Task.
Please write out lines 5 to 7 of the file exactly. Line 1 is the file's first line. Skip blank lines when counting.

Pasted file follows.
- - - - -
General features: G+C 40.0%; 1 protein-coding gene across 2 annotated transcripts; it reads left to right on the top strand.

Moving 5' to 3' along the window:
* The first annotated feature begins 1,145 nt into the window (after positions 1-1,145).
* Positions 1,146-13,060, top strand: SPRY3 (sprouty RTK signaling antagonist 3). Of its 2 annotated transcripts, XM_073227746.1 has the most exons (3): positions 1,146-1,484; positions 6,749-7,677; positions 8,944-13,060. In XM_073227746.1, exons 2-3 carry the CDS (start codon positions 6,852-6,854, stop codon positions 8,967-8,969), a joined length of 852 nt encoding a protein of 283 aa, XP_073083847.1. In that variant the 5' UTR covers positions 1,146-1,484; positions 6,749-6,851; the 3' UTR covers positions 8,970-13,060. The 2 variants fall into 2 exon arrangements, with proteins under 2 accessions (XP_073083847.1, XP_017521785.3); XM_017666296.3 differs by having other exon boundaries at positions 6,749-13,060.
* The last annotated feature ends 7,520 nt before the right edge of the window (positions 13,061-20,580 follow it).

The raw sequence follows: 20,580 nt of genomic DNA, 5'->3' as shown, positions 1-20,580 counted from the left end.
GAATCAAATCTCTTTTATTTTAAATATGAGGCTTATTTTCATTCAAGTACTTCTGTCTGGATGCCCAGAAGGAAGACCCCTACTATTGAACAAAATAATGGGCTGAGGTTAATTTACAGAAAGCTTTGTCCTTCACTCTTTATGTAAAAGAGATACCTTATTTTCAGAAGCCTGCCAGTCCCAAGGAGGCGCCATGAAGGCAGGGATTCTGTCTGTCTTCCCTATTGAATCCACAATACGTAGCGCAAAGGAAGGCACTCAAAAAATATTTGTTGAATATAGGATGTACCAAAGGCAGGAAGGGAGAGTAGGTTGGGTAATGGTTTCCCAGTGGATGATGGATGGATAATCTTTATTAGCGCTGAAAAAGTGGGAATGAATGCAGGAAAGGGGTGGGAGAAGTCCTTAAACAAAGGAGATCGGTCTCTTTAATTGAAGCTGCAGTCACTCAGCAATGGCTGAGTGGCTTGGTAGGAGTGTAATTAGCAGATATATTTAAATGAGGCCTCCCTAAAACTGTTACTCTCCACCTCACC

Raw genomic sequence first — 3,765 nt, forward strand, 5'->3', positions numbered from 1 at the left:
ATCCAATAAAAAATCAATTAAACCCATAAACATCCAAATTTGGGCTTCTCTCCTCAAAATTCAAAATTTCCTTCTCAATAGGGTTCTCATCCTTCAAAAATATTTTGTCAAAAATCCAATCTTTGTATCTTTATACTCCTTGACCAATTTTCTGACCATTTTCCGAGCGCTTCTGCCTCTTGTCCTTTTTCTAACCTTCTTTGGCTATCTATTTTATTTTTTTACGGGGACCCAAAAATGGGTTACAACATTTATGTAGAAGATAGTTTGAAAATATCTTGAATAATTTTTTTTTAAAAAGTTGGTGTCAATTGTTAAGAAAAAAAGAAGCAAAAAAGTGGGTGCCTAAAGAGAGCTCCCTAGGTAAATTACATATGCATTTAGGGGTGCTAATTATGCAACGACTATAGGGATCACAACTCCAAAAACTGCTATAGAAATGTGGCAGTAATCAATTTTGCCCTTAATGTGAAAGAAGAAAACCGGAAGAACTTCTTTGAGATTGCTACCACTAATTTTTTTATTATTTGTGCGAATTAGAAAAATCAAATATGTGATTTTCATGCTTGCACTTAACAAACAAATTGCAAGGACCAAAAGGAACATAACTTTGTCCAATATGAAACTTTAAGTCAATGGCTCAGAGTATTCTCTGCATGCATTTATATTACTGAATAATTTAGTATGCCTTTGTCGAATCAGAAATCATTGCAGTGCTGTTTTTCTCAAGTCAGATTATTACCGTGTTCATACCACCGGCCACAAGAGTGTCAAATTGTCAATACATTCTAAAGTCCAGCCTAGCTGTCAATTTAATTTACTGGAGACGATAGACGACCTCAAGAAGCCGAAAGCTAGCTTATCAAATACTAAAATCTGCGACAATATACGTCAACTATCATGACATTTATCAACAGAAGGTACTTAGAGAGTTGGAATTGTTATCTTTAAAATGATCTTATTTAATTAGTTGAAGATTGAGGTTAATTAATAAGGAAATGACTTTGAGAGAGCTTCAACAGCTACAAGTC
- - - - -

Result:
* The last annotated feature ends 7,520 nt before the right edge of the window (positions 13,061-20,580 follow it).

The raw sequence follows: 20,580 nt of genomic DNA, 5'->3' as shown, positions 1-20,580 counted from the left end.
GAATCAAATCTCTTTTATTTTAAATATGAGGCTTATTTTCATTCAAGTACTTCTGTCTGGATGCCCAGAAGGAAGACCCCTACTATTGAACAAAATAATGGGCTGAGGTTAATTTACAGAAAGCTTTGTCCTTCACTCTTTATGTAAAAGAGATACCTTATTTTCAGAAGCCTGCCAGTCCCAAGGAGGCGCCATGAAGGCAGGGATTCTGTCTGTCTTCCCTATTGAATCCACAATACGTAGCGCAAAGGAAGGCACTCAAAAAATATTTGTTGAATATAGGATGTACCAAAGGCAGGAAGGGAGAGTAGGTTGGGTAATGGTTTCCCAGTGGATGATGGATGGATAATCTTTATTAGCGCTGAAAAAGTGGGAATGAATGCAGGAAAGGGGTGGGAGAAGTCCTTAAACAAAGGAGATCGGTCTCTTTAATTGAAGCTGCAGTCACTCAGCAATGGCTGAGTGGCTTGGTAGGAGTGTAATTAGCAGATATATTTAAATGAGGCCTCCCTAAAACTGTTACTCTCCACCTCACC